|JAMES E. MILLER,
V.A. MEDICAL CENTER,
Plaintiff seeks review of the district court's dismissal of his action for failure to state a claim upon which relief can be granted. See Fed. R. Civ. P. 12(b)(6). We have jurisdiction under 28 U.S.C. § 1291, and we affirm. We review the district court's grant of a Rule 12(b)(6) motion de novo. Sutton v. Utah State Sch. for Deaf & Blind, 173 F.3d 1226, 1236 (10th Cir. 1999).
Plaintiff initiated this matter by filing a one-page pleading entitled "Statement of Complaint," in which he claimed unspecified damages because of exposure to asbestos while he was employed at a Veteran's Administration (VA) hospital. The government moved to dismiss the case, arguing that plaintiff's remedies, if any, lay not under the Federal Torts Claims Act (FTCA), but under the Federal Employees' Compensation Act (FECA), 5 U.S.C. §§ 8101-8152.
The FECA was designed to protect the government from suit under statutes such as the FTCA by providing a compensation mechanism for federal employees (much like workers' compensation) "regardless of fault and without need for litigation, but in turn they lose the right to sue the Government." Lockheed Aircraft Corp. v. United States, 460 U.S. 190, 193-94 (1983). Moreover, "if the employee was injured in the performance of duty, the Secretary [of Labor]'s decision regarding coverage will be binding on the court, regardless of whether compensation is actually awarded." Swafford v. United States, 998 F.2d 837, 841 (10th Cir. 1993).
Specifically, 5 U.S.C. § 8116 provides, in part, that
(c) The liability of the United States or an instrumentality thereof under this subchapter or any extension thereof with respect to the injury or death of an employee is exclusive and instead of all other liability of the United States or the instrumentality to the employee, his legal representative, spouse, dependents, next of kin, and any other person otherwise entitled to recover damages from the United States or the instrumentality because of the injury or death in a direct judicial proceeding . . . under a Federal tort liability statute.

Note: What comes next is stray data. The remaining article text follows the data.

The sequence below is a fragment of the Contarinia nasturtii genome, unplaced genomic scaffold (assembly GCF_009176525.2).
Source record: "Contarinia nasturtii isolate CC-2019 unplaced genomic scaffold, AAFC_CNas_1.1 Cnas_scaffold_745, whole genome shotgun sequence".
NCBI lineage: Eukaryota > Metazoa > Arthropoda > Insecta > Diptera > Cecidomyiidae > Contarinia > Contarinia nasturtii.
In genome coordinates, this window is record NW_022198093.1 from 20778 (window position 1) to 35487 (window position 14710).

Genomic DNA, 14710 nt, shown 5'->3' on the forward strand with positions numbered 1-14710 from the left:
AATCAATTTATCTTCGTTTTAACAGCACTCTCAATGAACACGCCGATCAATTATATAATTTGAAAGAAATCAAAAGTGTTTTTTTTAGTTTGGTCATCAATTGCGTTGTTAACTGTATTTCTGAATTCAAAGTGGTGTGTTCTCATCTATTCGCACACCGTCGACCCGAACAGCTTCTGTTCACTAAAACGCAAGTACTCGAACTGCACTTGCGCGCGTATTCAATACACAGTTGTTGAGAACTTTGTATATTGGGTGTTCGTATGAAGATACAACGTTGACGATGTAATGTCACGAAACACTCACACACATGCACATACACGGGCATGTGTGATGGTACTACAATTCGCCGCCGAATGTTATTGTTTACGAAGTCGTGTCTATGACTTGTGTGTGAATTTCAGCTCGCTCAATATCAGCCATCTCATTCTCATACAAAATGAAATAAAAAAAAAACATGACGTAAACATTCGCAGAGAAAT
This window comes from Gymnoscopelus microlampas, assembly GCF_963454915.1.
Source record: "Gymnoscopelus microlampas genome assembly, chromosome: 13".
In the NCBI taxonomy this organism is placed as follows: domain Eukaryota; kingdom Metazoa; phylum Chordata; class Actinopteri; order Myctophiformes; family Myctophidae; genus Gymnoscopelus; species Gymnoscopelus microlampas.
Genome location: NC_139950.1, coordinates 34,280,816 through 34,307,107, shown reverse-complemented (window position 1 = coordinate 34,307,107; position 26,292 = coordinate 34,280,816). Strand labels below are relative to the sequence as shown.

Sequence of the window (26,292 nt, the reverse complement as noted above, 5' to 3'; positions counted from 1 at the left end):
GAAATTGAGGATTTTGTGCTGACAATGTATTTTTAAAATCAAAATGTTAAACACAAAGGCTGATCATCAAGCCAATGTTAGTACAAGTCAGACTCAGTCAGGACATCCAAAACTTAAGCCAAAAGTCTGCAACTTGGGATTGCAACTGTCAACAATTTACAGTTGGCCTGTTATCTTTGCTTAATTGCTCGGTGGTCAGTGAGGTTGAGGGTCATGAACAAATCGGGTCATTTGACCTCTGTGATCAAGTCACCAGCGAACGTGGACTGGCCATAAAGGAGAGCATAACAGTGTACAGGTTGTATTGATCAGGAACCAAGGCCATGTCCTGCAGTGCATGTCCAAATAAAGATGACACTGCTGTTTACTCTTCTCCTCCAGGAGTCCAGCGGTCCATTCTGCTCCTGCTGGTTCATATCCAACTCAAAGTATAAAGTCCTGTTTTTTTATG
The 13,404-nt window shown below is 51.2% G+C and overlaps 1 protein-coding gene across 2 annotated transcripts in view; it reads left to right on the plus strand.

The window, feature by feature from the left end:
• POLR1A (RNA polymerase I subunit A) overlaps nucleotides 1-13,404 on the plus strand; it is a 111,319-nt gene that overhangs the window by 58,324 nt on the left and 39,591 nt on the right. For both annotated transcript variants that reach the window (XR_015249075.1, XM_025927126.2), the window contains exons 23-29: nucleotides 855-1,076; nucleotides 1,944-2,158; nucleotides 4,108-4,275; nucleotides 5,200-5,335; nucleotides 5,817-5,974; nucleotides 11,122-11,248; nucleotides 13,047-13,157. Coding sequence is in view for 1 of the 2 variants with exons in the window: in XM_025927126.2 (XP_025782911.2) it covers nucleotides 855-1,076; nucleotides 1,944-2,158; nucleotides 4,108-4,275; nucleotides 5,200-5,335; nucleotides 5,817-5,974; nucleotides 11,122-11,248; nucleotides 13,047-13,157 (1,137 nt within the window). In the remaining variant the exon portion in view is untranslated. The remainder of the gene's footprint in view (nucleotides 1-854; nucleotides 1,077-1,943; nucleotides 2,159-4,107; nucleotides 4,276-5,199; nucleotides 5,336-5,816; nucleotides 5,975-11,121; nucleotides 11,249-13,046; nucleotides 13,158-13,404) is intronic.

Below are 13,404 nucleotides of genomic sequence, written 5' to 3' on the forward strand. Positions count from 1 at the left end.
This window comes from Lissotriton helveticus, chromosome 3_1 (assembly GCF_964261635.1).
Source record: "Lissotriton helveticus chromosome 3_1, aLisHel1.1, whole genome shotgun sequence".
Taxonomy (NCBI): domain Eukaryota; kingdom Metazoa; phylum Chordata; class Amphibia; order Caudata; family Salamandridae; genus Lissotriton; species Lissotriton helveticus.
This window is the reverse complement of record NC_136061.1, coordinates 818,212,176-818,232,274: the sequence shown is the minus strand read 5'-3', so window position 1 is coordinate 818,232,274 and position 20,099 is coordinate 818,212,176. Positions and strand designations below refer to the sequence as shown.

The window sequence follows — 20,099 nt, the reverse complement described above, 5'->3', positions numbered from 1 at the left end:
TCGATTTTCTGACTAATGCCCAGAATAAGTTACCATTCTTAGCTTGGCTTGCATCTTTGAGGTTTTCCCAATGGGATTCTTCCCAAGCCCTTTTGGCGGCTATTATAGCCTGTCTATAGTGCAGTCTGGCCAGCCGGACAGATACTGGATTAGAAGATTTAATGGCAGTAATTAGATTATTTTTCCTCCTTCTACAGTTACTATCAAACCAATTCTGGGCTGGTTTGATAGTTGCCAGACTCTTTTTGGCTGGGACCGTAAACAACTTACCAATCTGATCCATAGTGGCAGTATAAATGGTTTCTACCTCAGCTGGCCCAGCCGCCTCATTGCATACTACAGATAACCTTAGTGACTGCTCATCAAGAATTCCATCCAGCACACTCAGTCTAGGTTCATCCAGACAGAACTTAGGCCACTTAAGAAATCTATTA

In sum, "the courts have no jurisdiction over FTCA claims where the Secretary [of Labor] determines that FECA applies." Southwest Marine, Inc. v. Gizoni, 502 U.S. 81, 90 (1991). This is because administrative decisions under the FECA are "final and conclusive for all purposes" and "not subject to review by another official of the United States or by a court. . . ." 5 U.S.C. § 8128(b). See Farley v. United States, 162 F.3d 613, 615 (10th Cir. 1998); Swafford, 998 F.2d at 839-40.
The record in this case reflects that plaintiff sought relief under the provisions of the FECA and that his claim was denied for failure to supply rationalized medical opinion evidence establishing a causal relationship between the diagnosed condition and the employment factors identified by the plaintiff. This court cannot review the Secretary's decision to deny compensation under the FECA. See Tarver v. United States, 25 F.3d 900, 903 n.3 (10th Cir. 1994). The FECA is an injured employee's exclusive remedy. See Cobia v. United States, 384 F.2d 711, 712 (10th Cir. 1967). Plaintiff's argument that he can pursue a cause of action under the FTCA because he is "dissatisfied with the action taken on [his FECA] claim," R. Doc. 10, is legally incorrect.
The order of the district court dismissing this action for failure to state a claim upon which relief can be granted is AFFIRMED. Defendant's motion for summary disposition is denied as moot. The mandate shall issue forthwith.
Entered for the Court
Mary Beck Briscoe
*. This order and judgment is not binding precedent, except under the doctrines of law of the case, res judicata, and collateral estoppel. The court generally disfavors the citation of orders and judgments; nevertheless, an order and judgment may be cited under the terms and conditions of 10th Cir. R. 36.3.